Happier, healthier, more generous, more satisfied, more humble, more thankful, more joyful than ever before.

Thank you for sticking with me through another year. I am honored.

Painting the Stars Review, Part 1: “We are moving!”

pierre-teilhard-de-chardin-firePierre Teilhard de Chardin (May 1, 1881 – April 10, 1955) was a French philosopher and Jesuit priest who was also a trained paleontologist and geologist.

He was the first truly evolutionary theologian. He publicly sought to reunite science and religion. What has become embraced by many was first lauded by this man, and like most geniuses, he was not understood and was even ridiculed at the time. I have just learned of him today and I am utterly mesmerized. Consider this:

The conflict dates from the day when one man, flying in the face of appearance, perceived that the forces of nature are no more unalterably fixed in their orbits than the stars themselves. But that their serene arrangements around us depicts the flow of a tremendous tide. The day in which the first voice rang out, crying to mankind peacefully slumbering on the raft of earth, “We are moving! We are going forward.” It is a pleasant and dramatic spectacle, that of mankind divided to its very depths into two irrevocably opposed camps, one looking toward the horizon and proclaiming with all its newfound faith, “We are moving!” and the other without shifting its position obstinately maintaining, “Nothing changes. We are not moving at all.”

To quote my friend Steven Baxter, “Holy shit you guys!” This is amazing. It makes me want to go out in the street and yell, “We are moving!” It is a revelation and a truth that stirs my soul. This is not how it ends. The beginning was just that the beginning and the whole of humanity and creation and time and space is moving. Isn’t that exciting? We started out moving and we are still moving. Lovelies, as Martin Luther King Jr. said, “The arc of the moral universe is long, but it bends toward justice.” I think our new friend might even take that a step further and say, “The arc of the entire [moral, spiritual, relational, emotional, physical] universe is long and it moves toward justice [all things made right].” I believe this with all my heart. It makes me feel alive.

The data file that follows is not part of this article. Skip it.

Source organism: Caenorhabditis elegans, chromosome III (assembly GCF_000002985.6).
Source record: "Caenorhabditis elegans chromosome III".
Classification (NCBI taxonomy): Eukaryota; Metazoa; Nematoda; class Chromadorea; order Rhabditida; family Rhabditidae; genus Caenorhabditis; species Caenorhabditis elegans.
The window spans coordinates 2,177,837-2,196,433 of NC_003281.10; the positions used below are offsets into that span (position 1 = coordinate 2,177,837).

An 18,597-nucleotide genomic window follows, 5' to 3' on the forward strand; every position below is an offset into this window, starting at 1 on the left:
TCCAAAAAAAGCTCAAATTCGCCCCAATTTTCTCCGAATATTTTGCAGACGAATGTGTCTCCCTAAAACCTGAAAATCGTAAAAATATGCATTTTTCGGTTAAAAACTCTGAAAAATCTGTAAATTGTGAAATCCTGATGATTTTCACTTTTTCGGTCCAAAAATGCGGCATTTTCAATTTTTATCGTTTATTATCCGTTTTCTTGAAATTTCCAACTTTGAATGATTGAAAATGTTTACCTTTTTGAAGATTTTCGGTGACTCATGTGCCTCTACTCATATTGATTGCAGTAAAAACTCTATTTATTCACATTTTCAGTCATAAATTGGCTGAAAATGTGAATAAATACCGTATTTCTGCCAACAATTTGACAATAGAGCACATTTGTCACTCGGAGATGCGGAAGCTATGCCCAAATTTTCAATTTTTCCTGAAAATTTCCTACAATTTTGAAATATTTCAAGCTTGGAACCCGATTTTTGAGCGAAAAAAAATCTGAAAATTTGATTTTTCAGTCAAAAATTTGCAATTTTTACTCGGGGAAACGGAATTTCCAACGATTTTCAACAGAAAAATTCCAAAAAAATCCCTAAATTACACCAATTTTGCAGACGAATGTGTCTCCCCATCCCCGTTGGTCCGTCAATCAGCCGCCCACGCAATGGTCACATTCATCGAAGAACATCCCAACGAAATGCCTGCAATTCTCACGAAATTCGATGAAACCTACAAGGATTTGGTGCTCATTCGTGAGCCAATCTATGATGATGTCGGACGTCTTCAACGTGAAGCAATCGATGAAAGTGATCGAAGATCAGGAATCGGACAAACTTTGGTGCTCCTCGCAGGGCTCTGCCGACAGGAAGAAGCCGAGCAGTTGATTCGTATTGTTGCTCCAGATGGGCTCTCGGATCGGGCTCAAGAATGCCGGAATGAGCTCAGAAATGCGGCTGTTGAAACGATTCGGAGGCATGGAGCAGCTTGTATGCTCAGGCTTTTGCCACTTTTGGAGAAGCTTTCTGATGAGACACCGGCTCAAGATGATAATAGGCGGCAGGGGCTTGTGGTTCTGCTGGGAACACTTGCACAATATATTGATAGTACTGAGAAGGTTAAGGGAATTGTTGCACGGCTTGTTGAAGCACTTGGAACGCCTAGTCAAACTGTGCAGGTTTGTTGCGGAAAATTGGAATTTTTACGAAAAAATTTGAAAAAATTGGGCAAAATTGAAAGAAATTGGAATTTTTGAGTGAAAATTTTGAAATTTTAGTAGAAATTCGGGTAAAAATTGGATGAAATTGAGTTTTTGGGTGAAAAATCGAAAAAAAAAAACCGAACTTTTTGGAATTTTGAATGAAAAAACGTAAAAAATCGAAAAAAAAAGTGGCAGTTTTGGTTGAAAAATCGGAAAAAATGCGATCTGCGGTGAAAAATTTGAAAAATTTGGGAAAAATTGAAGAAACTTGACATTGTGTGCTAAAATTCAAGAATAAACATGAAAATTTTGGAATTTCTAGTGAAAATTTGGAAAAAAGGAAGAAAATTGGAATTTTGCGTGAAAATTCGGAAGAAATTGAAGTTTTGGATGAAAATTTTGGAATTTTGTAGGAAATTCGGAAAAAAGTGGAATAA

I was having a talk with my friend Josh Mitchell the other day about tattoos and we were saying how if either of us were to get a tattoo that it would have to be words. Words that meant something. Words that were personal. Words we didn’t want to forget. Today, if I had to pick, I might choose, “We are moving!”

Jesus was continually pointing people toward the future. He called it, “The Kingdom of Heaven“. The teaching carried with it the idea of already but not yet. Jesus had come, history and evolution and movement had brought people to the moment of being brought face to face with Jesus. Both man and God, he declared that the Kingdom of heaven was at hand and that also it was yet to come. More movement, more evolution, was and is required.

 

But I am getting ahead of myself.

This post is part one of a review series I am starting. I will be reviewing Painting the Stars: Science, Religion and an Evolving Faith. Each of the 7 sessions is 20 minutes long, and I will be writing one post about each session. After viewing session 1, I am very excited to be sharing this experience with you. The makers of the series, Living the Questions, produced the series in order to celebrate and explore the promise of evolutionary Christian spirituality.

The first session begins with the suggestion that like tectonic plates, the realms of evolution, religion and science often butt up against each other causing philosophical earthquakes, tsunamis and dramatic changes in the intellectual and spiritual landscape. Ironically, this is an evolution all its own. When some new reality in science collides with our beliefs about God, religion and the origins of the world, “something must eventually give way or merge” in order for a new landscape to emerge.

Evolution. What immediately comes to mind when you hear that word? Biology? Survival of the fittest? Charles Darwin? The big bang? What about personal, psychological, emotional, relational, culture, language, belief systems, political and economic systems? When we think about these areas, we find evolution is simply a fundamental universal reality.

This video series proposes to address how people of faith can engage difficult questions about science and faith in ways that decrease conflict and may even benefit us with new and challenging understandings. Questions like:

How are Christians who work in the disciplines of the sciences and technology able to accommodate and even embrace evolution?

Is the voice of the Scriptures somehow diminished by descriptions of a cosmology that no longer serves?

Is the Genesis story of creation voided by descriptions of a creation no longer seen as complete but rather driven by evolutionary processes that embody randomness and mortality, mutation and adaptation?  Or is the Genesis story deepened each time we discover more and more about our universe, about the amazing complexity of species and life that live on this planet?